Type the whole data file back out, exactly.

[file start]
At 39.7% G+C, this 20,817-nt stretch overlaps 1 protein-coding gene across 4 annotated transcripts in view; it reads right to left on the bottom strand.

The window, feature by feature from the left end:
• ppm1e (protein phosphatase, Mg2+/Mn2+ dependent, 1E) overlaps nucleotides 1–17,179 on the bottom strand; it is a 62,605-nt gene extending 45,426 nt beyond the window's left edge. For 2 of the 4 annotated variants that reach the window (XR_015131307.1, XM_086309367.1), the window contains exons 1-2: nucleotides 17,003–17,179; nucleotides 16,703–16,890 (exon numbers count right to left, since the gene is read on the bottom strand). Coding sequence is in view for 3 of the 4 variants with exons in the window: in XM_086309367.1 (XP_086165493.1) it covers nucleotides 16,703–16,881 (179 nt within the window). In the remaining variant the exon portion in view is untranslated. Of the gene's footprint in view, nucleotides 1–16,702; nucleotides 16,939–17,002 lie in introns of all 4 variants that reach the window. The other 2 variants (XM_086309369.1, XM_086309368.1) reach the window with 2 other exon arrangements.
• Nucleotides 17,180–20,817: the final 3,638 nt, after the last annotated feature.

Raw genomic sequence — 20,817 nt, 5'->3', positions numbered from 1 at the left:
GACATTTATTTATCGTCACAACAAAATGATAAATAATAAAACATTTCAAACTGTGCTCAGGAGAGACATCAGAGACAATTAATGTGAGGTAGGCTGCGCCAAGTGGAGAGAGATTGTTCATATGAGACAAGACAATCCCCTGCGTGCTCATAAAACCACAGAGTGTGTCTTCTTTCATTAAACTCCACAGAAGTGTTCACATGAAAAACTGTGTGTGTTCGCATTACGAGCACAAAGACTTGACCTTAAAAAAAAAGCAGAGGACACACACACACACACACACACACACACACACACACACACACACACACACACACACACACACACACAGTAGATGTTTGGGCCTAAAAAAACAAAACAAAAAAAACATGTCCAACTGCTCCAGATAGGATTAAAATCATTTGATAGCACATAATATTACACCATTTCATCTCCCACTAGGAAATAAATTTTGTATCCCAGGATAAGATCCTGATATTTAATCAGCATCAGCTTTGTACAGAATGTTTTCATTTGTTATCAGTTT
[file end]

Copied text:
At 39.7% G+C, this 20,817-nt stretch overlaps 1 protein-coding gene across 4 annotated transcripts in view; it reads right to left on the bottom strand.

The window, feature by feature from the left end:
• ppm1e (protein phosphatase, Mg2+/Mn2+ dependent, 1E) overlaps nucleotides 1–17,179 on the bottom strand; it is a 62,605-nt gene extending 45,426 nt beyond the window's left edge. For 2 of the 4 annotated variants that reach the window (XR_015131307.1, XM_086309367.1), the window contains exons 1-2: nucleotides 17,003–17,179; nucleotides 16,703–16,890 (exon numbers count right to left, since the gene is read on the bottom strand). Coding sequence is in view for 3 of the 4 variants with exons in the window: in XM_086309367.1 (XP_086165493.1) it covers nucleotides 16,703–16,881 (179 nt within the window). In the remaining variant the exon portion in view is untranslated. Of the gene's footprint in view, nucleotides 1–16,702; nucleotides 16,939–17,002 lie in introns of all 4 variants that reach the window. The other 2 variants (XM_086309369.1, XM_086309368.1) reach the window with 2 other exon arrangements.
• Nucleotides 17,180–20,817: the final 3,638 nt, after the last annotated feature.

Raw genomic sequence — 20,817 nt, 5'->3', positions numbered from 1 at the left:
GACATTTATTTATCGTCACAACAAAATGATAAATAATAAAACATTTCAAACTGTGCTCAGGAGAGACATCAGAGACAATTAATGTGAGGTAGGCTGCGCCAAGTGGAGAGAGATTGTTCATATGAGACAAGACAATCCCCTGCGTGCTCATAAAACCACAGAGTGTGTCTTCTTTCATTAAACTCCACAGAAGTGTTCACATGAAAAACTGTGTGTGTTCGCATTACGAGCACAAAGACTTGACCTTAAAAAAAAAGCAGAGGACACACACACACACACACACACACACACACACACACACACACACACACACACACACACACACACACAGTAGATGTTTGGGCCTAAAAAAACAAAACAAAAAAAACATGTCCAACTGCTCCAGATAGGATTAAAATCATTTGATAGCACATAATATTACACCATTTCATCTCCCACTAGGAAATAAATTTTGTATCCCAGGATAAGATCCTGATATTTAATCAGCATCAGCTTTGTACAGAATGTTTTCATTTGTTATCAGTTT